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### Perfect Shuffle

```Date: 09/09/2002 at 21:19:18
From: Gina
Subject: Introduction to Calculus

If you were to shuffle a deck of cards perfectly, how many repetitions

I attempted to use some type of formula, but to no avail. I also need
to figure out why this is the answer.

```

```
Date: 09/09/2002 at 23:22:26
From: Doctor Peterson
Subject: Re: Introduction to Calculus

Hi, Gina.

I don't know what formula you could use; most math works better if you

First, what does a "perfect shuffle" do? Have you defined it? My guess
is that it would mean you divide the 52 cards exactly in half and
interleave the cards like this: (I'm numbering the cards as they start
out.)

left right   new
hand  hand  order
----  ----  -----
1            1
27     27
2            2
28     28
3            3
29     29
4            4
30     30
5            5
31     31
...
25          25
51     51
26          26
52     52

The first card will always stay the same this way; card 2 moves to
position 3. Since card 3 moves to position 5, the second shuffle will
take card 2 to position 5. Make a list of where it will be after each
shuffle; don't forget it will move to the right half of the deck
eventually, and move a little differently. You might want to make a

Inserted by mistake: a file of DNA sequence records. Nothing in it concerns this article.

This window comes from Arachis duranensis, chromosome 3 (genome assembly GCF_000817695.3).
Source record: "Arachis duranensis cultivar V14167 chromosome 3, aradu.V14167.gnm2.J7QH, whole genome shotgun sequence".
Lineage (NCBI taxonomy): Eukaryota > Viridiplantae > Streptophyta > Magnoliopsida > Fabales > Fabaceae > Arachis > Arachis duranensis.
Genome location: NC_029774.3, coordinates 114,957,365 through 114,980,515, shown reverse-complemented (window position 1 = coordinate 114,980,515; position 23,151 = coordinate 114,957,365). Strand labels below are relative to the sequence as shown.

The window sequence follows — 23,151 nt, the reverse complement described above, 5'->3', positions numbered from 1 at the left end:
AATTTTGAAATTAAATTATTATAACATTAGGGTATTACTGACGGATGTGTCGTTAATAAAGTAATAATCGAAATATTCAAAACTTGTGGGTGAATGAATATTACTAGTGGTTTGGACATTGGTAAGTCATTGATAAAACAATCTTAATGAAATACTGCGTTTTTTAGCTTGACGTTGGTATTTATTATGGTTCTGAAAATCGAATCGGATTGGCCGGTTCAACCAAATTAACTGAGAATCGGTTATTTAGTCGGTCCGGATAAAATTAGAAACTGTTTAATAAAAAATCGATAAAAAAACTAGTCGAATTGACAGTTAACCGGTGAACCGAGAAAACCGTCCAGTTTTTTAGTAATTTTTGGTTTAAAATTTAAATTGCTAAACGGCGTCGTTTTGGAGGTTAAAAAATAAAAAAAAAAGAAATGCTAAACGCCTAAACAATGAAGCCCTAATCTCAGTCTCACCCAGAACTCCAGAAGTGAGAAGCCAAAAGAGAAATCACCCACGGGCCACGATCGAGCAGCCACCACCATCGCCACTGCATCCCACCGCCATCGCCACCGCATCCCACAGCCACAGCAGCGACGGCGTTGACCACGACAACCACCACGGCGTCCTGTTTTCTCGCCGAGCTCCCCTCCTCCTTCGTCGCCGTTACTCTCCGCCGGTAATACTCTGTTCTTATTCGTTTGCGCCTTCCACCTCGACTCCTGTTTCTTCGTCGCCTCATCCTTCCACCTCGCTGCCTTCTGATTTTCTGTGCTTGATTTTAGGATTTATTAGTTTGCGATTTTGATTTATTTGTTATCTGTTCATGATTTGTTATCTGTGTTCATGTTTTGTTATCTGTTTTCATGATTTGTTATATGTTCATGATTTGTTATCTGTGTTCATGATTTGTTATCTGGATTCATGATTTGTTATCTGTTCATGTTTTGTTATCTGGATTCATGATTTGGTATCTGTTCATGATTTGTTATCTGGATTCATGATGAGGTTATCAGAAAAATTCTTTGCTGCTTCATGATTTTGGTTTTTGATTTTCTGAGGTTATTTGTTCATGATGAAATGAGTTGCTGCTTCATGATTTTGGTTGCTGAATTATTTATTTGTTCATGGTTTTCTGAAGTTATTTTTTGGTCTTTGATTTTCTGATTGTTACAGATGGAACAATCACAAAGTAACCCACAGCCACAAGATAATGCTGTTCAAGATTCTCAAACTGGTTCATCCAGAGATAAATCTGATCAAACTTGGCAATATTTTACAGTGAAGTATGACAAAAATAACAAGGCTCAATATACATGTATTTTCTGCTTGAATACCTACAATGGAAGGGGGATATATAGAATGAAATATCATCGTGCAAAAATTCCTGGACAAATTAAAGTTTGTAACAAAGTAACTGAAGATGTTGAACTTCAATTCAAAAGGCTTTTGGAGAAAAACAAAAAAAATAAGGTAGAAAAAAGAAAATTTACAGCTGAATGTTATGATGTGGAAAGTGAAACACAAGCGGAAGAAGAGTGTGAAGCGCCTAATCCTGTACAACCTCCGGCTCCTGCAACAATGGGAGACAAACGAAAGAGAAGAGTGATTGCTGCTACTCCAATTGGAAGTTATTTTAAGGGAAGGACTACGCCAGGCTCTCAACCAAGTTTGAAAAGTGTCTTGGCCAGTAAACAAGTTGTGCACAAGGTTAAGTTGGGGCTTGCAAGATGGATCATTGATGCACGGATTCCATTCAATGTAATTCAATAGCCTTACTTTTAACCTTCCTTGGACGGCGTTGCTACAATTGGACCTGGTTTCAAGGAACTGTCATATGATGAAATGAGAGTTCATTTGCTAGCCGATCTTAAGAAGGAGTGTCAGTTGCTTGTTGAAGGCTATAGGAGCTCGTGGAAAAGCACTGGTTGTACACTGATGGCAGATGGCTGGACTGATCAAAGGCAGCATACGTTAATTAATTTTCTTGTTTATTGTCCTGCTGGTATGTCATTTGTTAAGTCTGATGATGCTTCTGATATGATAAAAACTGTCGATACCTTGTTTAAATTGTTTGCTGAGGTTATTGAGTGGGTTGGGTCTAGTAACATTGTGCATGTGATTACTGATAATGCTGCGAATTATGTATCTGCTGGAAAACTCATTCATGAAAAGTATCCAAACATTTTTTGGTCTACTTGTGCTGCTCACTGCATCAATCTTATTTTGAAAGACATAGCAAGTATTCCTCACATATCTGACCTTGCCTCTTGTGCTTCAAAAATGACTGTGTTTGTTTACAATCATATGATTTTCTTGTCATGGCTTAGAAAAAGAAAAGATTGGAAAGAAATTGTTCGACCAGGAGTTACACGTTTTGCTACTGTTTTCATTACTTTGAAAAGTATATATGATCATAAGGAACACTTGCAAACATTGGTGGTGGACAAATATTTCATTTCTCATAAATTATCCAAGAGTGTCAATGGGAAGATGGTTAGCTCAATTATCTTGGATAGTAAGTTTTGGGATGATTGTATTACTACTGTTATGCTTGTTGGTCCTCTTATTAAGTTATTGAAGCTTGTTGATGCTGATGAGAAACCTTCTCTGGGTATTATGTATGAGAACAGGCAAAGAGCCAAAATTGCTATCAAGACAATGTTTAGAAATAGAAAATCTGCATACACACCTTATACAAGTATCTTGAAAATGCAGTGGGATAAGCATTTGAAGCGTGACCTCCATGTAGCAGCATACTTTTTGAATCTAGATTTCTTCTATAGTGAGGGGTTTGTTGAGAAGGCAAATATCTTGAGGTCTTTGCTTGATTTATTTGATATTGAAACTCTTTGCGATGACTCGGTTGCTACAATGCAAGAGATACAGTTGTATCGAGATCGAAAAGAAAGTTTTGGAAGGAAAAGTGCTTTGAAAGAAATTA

formula telling you where card N goes in a shuffle, which will depend
on which half it is in. Once you find out when it will be back in
position 2, you can consider whether all the other cards will be back
in place too.

This is an interesting challenge, so have fun and don't forget to
think about what you discover, and perhaps look for shortcuts to the
answer. This kind of exploration is a lot of what real math is all
about, and there are many intriguing things to see along the way.

Incidentally, I checked our archives to see if we have discussed this
before, and found that I happened to define a shuffle the right way:
if I had defined it a little differently, it would take much longer
to get back to the original position! So you'll want to check how you
are supposed to define it. There's a good chance that my shuffle
would be not considered perfect, since the top and bottom cards
always stay in place.

- Doctor Peterson, The Math Forum
http://mathforum.org/dr.math/
```
Associated Topics:
High School Permutations and Combinations

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